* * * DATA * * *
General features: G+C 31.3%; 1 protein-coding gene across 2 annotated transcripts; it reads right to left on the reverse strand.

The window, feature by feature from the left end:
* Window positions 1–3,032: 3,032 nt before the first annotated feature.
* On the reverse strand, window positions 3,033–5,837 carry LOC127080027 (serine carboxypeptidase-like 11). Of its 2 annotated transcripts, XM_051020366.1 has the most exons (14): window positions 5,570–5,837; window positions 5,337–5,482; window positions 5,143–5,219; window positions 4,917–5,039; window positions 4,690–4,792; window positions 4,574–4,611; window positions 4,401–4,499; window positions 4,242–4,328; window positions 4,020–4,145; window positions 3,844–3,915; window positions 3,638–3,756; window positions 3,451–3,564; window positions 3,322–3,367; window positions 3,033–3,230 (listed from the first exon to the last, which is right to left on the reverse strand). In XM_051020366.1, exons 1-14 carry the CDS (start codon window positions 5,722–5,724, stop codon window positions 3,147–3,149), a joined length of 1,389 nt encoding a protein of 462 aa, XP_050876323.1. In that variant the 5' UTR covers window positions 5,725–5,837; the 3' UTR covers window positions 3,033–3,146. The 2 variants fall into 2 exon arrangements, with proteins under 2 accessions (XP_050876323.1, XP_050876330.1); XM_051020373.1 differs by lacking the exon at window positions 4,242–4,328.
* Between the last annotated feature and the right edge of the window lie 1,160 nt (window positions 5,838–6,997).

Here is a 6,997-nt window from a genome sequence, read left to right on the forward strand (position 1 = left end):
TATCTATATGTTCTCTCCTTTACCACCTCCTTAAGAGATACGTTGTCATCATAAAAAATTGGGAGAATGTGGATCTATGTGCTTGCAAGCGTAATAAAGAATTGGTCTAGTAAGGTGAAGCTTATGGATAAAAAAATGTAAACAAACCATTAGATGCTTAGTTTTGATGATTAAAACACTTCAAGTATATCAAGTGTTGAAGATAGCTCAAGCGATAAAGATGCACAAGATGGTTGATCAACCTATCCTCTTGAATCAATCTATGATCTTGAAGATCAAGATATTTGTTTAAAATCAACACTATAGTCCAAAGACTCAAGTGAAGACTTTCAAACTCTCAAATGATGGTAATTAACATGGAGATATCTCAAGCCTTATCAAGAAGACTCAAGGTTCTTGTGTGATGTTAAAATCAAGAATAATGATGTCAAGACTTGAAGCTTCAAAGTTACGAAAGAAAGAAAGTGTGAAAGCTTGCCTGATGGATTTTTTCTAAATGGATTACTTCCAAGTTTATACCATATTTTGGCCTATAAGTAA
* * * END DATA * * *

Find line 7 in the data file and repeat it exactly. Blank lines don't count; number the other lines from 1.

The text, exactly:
TATCTATATGTTCTCTCCTTTACCACCTCCTTAAGAGATACGTTGTCATCATAAAAAATTGGGAGAATGTGGATCTATGTGCTTGCAAGCGTAATAAAGAATTGGTCTAGTAAGGTGAAGCTTATGGATAAAAAAATGTAAACAAACCATTAGATGCTTAGTTTTGATGATTAAAACACTTCAAGTATATCAAGTGTTGAAGATAGCTCAAGCGATAAAGATGCACAAGATGGTTGATCAACCTATCCTCTTGAATCAATCTATGATCTTGAAGATCAAGATATTTGTTTAAAATCAACACTATAGTCCAAAGACTCAAGTGAAGACTTTCAAACTCTCAAATGATGGTAATTAACATGGAGATATCTCAAGCCTTATCAAGAAGACTCAAGGTTCTTGTGTGATGTTAAAATCAAGAATAATGATGTCAAGACTTGAAGCTTCAAAGTTACGAAAGAAAGAAAGTGTGAAAGCTTGCCTGATGGATTTTTTCTAAATGGATTACTTCCAAGTTTATACCATATTTTGGCCTATAAGTAA